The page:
One slight difference I noticed from the probe in Jim's pictures is that on both of mine the end of the sensor opposite the wire sticks out significantly further on both of my probes. On sticks out about 0.09", the other 0.135". Next time I am messing with them in their "as shipped" state, I'll have to see if that is one of the possible reasons they don't even really agree exactly with each other when I use them "as shipped".
    If more government is the answer, then it's a really stupid question.

  9. #9
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    Mar 2007
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    Quote Originally Posted by jim bergmann View Post
    Weber,
    The design of the 550 clamp has been thoroughly tested and is without a doubt accurate as designed if used properly. The 550 was tested for over 12 months prior to its release. The clamp was redesigned during initial testing to properly center the sensor on the pipe during the measurement process and provide better contact on smaller lines. After it was lab tested in Germany, it was field tested by myself, several engineers at Testo, and again field tested in a pilot of 10 persons for several weeks all over the country. Testo is known all over the world for accurate temperature measurement, and in fact since 2000 has been accredited as the first DKD lab for surface temperature probes.

    All clamps require time some for stabilization. This should happen with the 550 clamp in 3 minutes or less. The plastic (fiberglass resin) that it is molded in is isolated from the large mass of the clamp, and to top it off is an insulator with negligible mass. That being said, the error might have been the operator. The probe should be shielded from direct sunlight, it needs to have good contact with a straight section of clean copper, and it needs to be straight and centered. The surrounding air which has almost no mass will have a negligible effect on the measurement. the plastic which is two piece and not a good conductor will have little impact. The copper line that it is attached to will have a much larger effect on the temperature measurement due to the mass or the copper, the thermal conductivity and/or conductive heating or cooling. The sensor itself is also very low mass and very conductive.
    See the photos and the thermal images below. The probe almost is identical in temperature to the line. Within 10th's of a degree. Notice the ice on the thermistor clear to the top. The plastic is not transferring heat away from the sensor and influencing its reading. It is an excellent insulator. If it was not the frost would develop at the bottom but not at the top of the sensor itself. The ambient temperature during the readings was almost 90 and the hottest part of the sensor handle above 86F.

    Without an accurate reference it is impossible to verify the accuracy of the probes that you are measuring against. The k-type you are using are far more subject to error by design and by age. Typical k-type +/- 2.5C tolerances where as the standard 550 NTC has a tolerance of .2C

    Note: All of the parts of the probes and line were painted with flat black spray paint to balance emissivity for the thermal measurement.

    You are correct, the NTC is slower than the k-type, but it is far more accurate.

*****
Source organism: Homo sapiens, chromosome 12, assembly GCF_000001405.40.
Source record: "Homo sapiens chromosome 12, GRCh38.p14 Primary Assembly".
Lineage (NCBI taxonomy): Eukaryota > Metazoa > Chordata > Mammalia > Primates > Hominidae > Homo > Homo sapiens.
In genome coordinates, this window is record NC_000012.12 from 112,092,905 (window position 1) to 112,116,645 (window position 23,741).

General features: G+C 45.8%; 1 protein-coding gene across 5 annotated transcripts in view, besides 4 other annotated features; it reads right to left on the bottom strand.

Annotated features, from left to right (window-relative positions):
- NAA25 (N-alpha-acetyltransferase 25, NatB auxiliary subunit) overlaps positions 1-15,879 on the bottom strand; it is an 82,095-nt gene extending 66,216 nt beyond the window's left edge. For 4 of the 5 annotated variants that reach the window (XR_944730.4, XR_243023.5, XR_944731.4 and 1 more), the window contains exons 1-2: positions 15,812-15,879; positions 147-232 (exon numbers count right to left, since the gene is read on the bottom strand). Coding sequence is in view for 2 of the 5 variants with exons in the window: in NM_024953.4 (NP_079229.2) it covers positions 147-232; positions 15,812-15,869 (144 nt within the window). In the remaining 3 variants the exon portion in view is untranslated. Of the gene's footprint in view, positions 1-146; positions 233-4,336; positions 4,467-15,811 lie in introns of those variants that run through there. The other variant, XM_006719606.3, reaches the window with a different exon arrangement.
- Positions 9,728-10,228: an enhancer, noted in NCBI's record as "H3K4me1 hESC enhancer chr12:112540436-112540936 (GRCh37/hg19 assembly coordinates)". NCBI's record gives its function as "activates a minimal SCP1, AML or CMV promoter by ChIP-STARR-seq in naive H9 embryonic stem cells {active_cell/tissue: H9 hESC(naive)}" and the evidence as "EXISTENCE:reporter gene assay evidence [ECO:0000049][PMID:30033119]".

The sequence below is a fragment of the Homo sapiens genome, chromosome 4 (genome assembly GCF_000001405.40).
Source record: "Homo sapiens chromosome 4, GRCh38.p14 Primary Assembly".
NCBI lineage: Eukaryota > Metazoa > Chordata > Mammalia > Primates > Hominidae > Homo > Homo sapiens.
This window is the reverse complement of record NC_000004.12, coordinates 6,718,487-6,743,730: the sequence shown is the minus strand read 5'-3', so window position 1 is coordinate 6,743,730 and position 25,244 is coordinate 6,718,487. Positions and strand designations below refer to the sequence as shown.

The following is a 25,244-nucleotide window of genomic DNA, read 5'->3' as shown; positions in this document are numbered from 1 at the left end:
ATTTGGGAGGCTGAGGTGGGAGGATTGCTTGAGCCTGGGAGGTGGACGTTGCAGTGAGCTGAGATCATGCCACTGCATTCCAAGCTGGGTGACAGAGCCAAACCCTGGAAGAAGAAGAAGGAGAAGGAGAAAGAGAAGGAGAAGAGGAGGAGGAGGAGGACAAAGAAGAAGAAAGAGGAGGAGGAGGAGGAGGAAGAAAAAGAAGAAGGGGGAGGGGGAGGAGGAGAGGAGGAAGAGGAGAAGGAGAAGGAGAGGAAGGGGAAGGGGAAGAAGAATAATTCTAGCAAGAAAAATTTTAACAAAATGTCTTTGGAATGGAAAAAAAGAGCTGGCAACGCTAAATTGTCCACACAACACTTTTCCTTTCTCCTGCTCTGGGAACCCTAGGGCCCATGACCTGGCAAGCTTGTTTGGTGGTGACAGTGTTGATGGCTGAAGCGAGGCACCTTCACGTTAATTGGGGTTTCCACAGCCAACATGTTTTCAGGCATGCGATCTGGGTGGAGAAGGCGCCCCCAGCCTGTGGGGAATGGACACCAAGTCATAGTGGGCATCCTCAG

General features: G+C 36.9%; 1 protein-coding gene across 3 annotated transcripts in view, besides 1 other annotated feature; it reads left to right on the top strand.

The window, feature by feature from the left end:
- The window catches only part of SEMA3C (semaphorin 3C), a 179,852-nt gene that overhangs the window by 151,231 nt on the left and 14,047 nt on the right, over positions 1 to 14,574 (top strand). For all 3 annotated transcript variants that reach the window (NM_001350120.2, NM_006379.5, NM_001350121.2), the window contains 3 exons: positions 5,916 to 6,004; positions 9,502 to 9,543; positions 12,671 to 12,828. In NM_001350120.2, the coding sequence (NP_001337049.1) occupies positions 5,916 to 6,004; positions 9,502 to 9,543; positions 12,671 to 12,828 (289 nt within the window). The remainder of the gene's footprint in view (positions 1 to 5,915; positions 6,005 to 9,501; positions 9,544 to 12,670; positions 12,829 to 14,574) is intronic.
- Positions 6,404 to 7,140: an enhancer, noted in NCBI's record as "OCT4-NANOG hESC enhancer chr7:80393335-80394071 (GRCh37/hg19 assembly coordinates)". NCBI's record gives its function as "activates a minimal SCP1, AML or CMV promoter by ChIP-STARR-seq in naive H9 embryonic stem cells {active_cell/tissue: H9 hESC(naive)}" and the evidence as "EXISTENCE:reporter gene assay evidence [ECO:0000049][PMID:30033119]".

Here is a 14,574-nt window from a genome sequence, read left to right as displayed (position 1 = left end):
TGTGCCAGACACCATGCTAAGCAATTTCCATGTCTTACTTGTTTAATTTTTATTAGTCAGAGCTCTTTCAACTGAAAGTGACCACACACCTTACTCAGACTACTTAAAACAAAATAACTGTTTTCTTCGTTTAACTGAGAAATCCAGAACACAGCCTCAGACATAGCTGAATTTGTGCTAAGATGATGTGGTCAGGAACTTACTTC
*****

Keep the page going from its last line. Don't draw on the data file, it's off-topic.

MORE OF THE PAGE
Hope this helps.
    The way I read Mark's post was he is not referencing a K thermocouple but he said he is more happy using them than the testo clamp.
    Not sure I'm impressed by all that hooha and I doubt those shots were from "the field" and can you really tell the difference between 18F frost and 28F frost by looking at a frosted suction line and sensor.
    Jim during your field test did you or the other ten only use a I/R meter to verify the clamps in the field ? Maybe its just me but the pic shows a color variance from sensor to pipe.
    Any one with a dual sensor meter can easily verify with their unit. Just install sensor #1 by original clamp and sensor #2 pulled from the clamp and insulated hooked to a suction line outside at a C/U or liquid line in a cold space and use the display on the 550 or whatever dual input meter to compare the two probes styles on the same pipe. This is probably what Mark has done and I have to go with him on this one. He really sounds like he is doing a very good unbiased job comparing the temperature probes in the field.
    If You Can Dodge A Wrench You Can Dodge A Ball

  10. #10
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    Quote Originally Posted by jim bergmann View Post
    You are correct, the NTC is slower than the k-type, but it is far more accurate.
    PT100 sensors are slower than k-type.
    NTC sensors are slower than Christmas!

    BTW, do you happen to have the raw radiometric jpeg files for those IR shots, and would you be willing to share them?
    I'd like to see what they look like zoomed in on the pipe to sensor contact area, with a much narrower temperature range.
    Glad to see you don't use the "rainbow" pallet for your IR images.
    Last edited by mark beiser; 06-01-2010 at 10:55 PM.
    If more government is the answer, then it's a really stupid question.

  11. #11
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    This was color boost and fade on the entire pic then zoomed in.
    Attached Images Attached Images  
    If You Can Dodge A Wrench You Can Dodge A Ball

  12. #12
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    Quote Originally Posted by itsiceman View Post
    This was color boost and fade on the entire pic then zoomed in.
    Interesting. I'd still like the raw radiometric jpeg though, since it will have the thermal info for each individual pixel in the picture.
    If more government is the answer, then it's a really stupid question.

  13. #13
    Join Date
    Dec 2007
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    4,697
    Mark,

    would it be possible to post some photos of what you are referring to and the "fixes".

    I believe I understand and when mine get here I will compare them with my instruments and see how consistent they all are.

    Thanks